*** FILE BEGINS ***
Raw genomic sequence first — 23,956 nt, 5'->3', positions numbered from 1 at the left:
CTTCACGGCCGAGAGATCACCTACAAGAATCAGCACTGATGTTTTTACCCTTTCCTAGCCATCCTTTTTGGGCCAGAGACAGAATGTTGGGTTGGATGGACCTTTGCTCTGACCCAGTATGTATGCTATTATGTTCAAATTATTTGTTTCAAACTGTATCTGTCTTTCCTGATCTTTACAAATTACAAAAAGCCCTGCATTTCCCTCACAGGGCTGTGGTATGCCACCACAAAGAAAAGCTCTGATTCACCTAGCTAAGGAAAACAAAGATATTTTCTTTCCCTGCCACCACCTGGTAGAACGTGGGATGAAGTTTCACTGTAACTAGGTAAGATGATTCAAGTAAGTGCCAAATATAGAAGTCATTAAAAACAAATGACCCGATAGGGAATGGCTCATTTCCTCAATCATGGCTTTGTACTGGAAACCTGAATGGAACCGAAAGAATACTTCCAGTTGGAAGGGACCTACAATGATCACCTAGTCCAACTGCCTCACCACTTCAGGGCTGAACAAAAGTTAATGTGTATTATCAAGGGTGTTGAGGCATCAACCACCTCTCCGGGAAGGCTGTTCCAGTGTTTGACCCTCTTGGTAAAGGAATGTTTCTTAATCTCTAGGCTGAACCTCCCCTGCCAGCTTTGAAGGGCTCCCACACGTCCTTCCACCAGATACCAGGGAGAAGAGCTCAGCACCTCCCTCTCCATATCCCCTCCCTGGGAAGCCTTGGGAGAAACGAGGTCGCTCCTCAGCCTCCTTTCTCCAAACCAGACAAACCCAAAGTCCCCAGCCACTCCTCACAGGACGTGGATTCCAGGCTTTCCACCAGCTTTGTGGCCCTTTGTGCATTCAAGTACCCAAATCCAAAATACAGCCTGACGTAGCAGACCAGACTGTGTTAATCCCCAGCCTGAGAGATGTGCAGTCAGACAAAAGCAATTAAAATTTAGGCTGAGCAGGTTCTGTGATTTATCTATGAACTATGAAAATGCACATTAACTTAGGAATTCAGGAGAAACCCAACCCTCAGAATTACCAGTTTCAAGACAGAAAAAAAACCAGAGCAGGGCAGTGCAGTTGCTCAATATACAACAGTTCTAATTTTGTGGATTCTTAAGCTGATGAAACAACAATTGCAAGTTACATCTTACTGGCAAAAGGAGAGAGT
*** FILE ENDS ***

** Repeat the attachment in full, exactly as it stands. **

Raw genomic sequence first — 23,956 nt, 5'->3', positions numbered from 1 at the left:
CTTCACGGCCGAGAGATCACCTACAAGAATCAGCACTGATGTTTTTACCCTTTCCTAGCCATCCTTTTTGGGCCAGAGACAGAATGTTGGGTTGGATGGACCTTTGCTCTGACCCAGTATGTATGCTATTATGTTCAAATTATTTGTTTCAAACTGTATCTGTCTTTCCTGATCTTTACAAATTACAAAAAGCCCTGCATTTCCCTCACAGGGCTGTGGTATGCCACCACAAAGAAAAGCTCTGATTCACCTAGCTAAGGAAAACAAAGATATTTTCTTTCCCTGCCACCACCTGGTAGAACGTGGGATGAAGTTTCACTGTAACTAGGTAAGATGATTCAAGTAAGTGCCAAATATAGAAGTCATTAAAAACAAATGACCCGATAGGGAATGGCTCATTTCCTCAATCATGGCTTTGTACTGGAAACCTGAATGGAACCGAAAGAATACTTCCAGTTGGAAGGGACCTACAATGATCACCTAGTCCAACTGCCTCACCACTTCAGGGCTGAACAAAAGTTAATGTGTATTATCAAGGGTGTTGAGGCATCAACCACCTCTCCGGGAAGGCTGTTCCAGTGTTTGACCCTCTTGGTAAAGGAATGTTTCTTAATCTCTAGGCTGAACCTCCCCTGCCAGCTTTGAAGGGCTCCCACACGTCCTTCCACCAGATACCAGGGAGAAGAGCTCAGCACCTCCCTCTCCATATCCCCTCCCTGGGAAGCCTTGGGAGAAACGAGGTCGCTCCTCAGCCTCCTTTCTCCAAACCAGACAAACCCAAAGTCCCCAGCCACTCCTCACAGGACGTGGATTCCAGGCTTTCCACCAGCTTTGTGGCCCTTTGTGCATTCAAGTACCCAAATCCAAAATACAGCCTGACGTAGCAGACCAGACTGTGTTAATCCCCAGCCTGAGAGATGTGCAGTCAGACAAAAGCAATTAAAATTTAGGCTGAGCAGGTTCTGTGATTTATCTATGAACTATGAAAATGCACATTAACTTAGGAATTCAGGAGAAACCCAACCCTCAGAATTACCAGTTTCAAGACAGAAAAAAAACCAGAGCAGGGCAGTGCAGTTGCTCAATATACAACAGTTCTAATTTTGTGGATTCTTAAGCTGATGAAACAACAATTGCAAGTTACATCTTACTGGCAAAAGGAGAGAGT